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Praying in the Spirit: Better Than I Was, Not Better Than You Are

The fifth chapter of the Praying in the Spirit Series.

Robert W. Graves wrote Praying in the Spirit (Chosen Books) in 1987, when it received great reviews from a number of Pentecostal/charismatic scholars and leaders including John Sherrill, Dr. Vinson Synan, Dr. Gordon Fee, Dr. William Menzies, Dr. Howard Ervin, Dr. Walter Martin, and Dr. Stanley Horton. It is the great privilege of the Pneuma Review to republish it here.

“You Pentecostals think you’re better than anyone else, don’t you?” The question startled the young Florida pastor attending his first ministerial association meeting. He stammered briefly and then with wisdom replied, “No, not at all. I am simply better than I was before.” The question of spiritual pride has found its way into the minds of many non-charismatic Christians and, unfortunately, has become a great stumbling block.

“One characteristic of the modem tongues-movement,” writes Ronald Baxter, “is that of spiritual pride. The impression often given is, ‘I’ve got it and you haven’t. I’m sorry for you!’” (pp. 22-23). The first chapter of John F. MacArthur, Jr.’s, The Charismatics is titled “Are You One of the Have-Nots?” And according to Michael Griffiths, Pentecostals and charismatics “claim a monopoly of the Holy Spirit’s operation” (Three Men, p. 25). Merrill Unger, longtime critic of Pentecostalism, writes that Pentecostals believe the outsiders are “ordinary believers” and they are the “Spirit-baptized super-saints” (Baptism, p.36).

If Pentecostals and charismatics have done nothing more, it seems that they have convinced some non-Pentecostals that they believe themselves to be superior because they have spoken in tongues. Indeed, spiritual elitism, counting one’s own beliefs as sole “correct” theology, could be a temptation for all Christians, but especially those within revivals or renewals. The nature of renewal demands that some portion of the Church be moving in a different stream than the remainder, and the tendency to see oneself in a different light than one sees the others (no matter which group you are in) is a natural byproduct.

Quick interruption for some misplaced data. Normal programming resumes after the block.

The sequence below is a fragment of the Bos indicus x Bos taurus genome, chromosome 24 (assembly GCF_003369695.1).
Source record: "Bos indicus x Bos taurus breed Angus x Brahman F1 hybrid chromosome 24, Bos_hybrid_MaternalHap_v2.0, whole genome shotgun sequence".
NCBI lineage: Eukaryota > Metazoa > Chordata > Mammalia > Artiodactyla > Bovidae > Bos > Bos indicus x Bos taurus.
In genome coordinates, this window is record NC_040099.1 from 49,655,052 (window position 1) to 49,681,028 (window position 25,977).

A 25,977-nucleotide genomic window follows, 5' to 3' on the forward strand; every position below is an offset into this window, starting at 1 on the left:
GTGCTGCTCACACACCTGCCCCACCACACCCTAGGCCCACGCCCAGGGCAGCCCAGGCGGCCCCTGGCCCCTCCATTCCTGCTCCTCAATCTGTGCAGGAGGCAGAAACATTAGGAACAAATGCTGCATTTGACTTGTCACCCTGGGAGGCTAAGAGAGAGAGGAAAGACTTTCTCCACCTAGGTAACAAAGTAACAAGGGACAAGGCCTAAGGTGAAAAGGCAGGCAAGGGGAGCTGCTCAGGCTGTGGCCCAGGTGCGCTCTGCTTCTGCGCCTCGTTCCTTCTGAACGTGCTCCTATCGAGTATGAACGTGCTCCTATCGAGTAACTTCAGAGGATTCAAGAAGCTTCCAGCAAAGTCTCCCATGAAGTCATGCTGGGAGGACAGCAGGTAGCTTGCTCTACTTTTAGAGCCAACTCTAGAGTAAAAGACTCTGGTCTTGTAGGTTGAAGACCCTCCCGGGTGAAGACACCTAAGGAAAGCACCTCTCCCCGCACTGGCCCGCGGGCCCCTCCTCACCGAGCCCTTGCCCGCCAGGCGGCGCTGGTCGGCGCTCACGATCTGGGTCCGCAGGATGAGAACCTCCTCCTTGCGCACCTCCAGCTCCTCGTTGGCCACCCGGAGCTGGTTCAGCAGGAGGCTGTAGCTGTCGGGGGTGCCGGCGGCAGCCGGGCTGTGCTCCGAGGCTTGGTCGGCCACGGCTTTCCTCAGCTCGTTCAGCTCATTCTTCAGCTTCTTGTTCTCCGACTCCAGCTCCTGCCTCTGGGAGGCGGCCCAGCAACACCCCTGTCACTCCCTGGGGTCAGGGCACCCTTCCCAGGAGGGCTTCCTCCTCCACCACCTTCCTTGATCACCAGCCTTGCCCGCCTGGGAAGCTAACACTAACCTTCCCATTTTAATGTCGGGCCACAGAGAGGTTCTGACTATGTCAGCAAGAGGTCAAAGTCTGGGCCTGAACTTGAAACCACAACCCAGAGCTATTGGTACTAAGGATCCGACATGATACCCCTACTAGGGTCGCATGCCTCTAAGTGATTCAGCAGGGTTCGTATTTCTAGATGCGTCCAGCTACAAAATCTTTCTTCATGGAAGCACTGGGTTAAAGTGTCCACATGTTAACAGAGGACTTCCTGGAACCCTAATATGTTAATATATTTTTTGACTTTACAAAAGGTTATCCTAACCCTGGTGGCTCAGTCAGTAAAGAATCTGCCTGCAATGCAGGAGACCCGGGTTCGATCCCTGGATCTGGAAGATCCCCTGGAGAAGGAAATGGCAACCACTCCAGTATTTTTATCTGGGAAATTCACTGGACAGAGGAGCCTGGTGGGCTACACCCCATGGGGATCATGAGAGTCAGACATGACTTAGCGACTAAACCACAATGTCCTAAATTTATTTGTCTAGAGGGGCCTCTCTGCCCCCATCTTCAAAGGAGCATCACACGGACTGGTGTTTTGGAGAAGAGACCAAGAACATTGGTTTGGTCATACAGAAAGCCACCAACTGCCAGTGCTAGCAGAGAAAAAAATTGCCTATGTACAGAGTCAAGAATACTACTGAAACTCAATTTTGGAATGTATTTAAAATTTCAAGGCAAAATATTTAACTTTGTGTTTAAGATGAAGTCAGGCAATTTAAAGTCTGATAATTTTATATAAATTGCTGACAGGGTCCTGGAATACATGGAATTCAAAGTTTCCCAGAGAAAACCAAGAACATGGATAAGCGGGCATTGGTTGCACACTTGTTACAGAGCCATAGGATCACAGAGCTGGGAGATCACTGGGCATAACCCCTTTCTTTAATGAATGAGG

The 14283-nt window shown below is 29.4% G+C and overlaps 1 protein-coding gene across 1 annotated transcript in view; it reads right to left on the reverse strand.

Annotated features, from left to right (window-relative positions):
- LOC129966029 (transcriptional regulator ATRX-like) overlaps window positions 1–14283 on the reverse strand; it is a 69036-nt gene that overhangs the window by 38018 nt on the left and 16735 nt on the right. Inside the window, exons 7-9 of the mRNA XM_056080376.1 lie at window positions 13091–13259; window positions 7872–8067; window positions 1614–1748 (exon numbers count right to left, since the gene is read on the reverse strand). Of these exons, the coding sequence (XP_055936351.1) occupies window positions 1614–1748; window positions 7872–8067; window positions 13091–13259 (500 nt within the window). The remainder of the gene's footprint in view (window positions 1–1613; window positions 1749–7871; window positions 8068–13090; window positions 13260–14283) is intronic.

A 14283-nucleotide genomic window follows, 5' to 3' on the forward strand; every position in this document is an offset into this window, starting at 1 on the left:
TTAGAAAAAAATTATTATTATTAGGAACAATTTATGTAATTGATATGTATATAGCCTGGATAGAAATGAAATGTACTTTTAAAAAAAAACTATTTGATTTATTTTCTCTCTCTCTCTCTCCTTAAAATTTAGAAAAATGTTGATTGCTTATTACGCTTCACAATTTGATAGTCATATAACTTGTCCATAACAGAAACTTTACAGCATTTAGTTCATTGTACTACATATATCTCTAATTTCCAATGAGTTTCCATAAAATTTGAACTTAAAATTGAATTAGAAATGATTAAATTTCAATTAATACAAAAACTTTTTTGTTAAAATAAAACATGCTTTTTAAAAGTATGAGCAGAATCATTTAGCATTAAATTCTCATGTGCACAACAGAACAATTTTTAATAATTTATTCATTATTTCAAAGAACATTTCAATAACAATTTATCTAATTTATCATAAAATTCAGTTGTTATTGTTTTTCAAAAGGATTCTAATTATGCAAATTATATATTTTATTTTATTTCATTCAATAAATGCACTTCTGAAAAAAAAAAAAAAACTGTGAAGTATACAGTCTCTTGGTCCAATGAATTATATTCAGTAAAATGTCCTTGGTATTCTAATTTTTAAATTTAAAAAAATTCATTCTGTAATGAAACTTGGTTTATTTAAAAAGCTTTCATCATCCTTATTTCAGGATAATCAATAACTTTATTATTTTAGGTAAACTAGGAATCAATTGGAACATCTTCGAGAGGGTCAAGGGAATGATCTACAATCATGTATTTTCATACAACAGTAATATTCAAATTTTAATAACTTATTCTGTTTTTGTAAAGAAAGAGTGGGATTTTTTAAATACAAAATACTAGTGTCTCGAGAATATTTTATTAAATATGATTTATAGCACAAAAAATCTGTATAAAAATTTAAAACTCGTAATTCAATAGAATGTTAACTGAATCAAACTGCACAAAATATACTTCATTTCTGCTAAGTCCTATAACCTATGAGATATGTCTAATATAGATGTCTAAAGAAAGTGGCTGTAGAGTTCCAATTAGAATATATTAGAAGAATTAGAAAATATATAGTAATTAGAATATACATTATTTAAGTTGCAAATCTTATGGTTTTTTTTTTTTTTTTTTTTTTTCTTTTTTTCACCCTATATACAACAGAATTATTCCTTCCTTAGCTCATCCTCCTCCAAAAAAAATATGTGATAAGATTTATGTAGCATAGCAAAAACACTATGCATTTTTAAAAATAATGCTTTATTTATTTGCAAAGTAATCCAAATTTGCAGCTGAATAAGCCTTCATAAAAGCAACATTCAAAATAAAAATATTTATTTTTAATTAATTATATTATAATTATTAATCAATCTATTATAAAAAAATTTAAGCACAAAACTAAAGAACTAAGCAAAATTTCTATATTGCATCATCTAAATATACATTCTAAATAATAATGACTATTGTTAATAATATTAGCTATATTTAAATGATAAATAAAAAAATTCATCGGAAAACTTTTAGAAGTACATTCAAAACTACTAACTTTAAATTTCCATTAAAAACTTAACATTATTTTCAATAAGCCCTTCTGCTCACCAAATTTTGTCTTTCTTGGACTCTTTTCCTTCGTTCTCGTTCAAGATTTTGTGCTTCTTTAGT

When I pray in tongues it is a sign of my own inadequacy in the sense that my intelligible powers are insufficient to express my heart’s praise to God. After all, how can I expect my mind to express the joys and cries of my spirit?

This being said, let me point out two things about pride and tongues. First, contrary to popular belief, the ability to speak in tongues is nothing to be proud of. The baptism in the Holy Spirit with the experience of tongues is not a merit badge but a sign of inadequacy. For years some anti-Pentecostals have been claiming that tongues, even in the first century were signs of immaturity and inferiority (Banks, pp. l9-20; Millikin, p.24). They are right, but for the wrong reason. When I pray in tongues it is a sign of my own inadequacy in the sense that my intelligible powers are insufficient to express my heart’s praise to God. After all, how can I expect my mind to express the joys and cries of my spirit? No, speaking in tongues does not demonstrate a virtue, it underscores a weakness, a human limitation.

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Category: Spirit, Winter 2000

About the Author: Robert W. Graves, M. A. (Literary Studies, Georgia State University), is the co-founder and president of The Foundation for Pentecostal Scholarship, Inc., a non-profit organization supporting Pentecostal scholarship through research grants. He is a Christian educator and a former faculty member of Southwestern Assemblies of God College in Waxahachie, Texas, and Kennesaw State University (adjunct). He edited and contributed to Strangers to Fire: When Tradition Trumps Scripture and is the author of Increasing Your Theological Vocabulary, Praying in the Spirit (1987 and Second Edition, 2017) and The Gospel According to Angels (Chosen Books, 1998).

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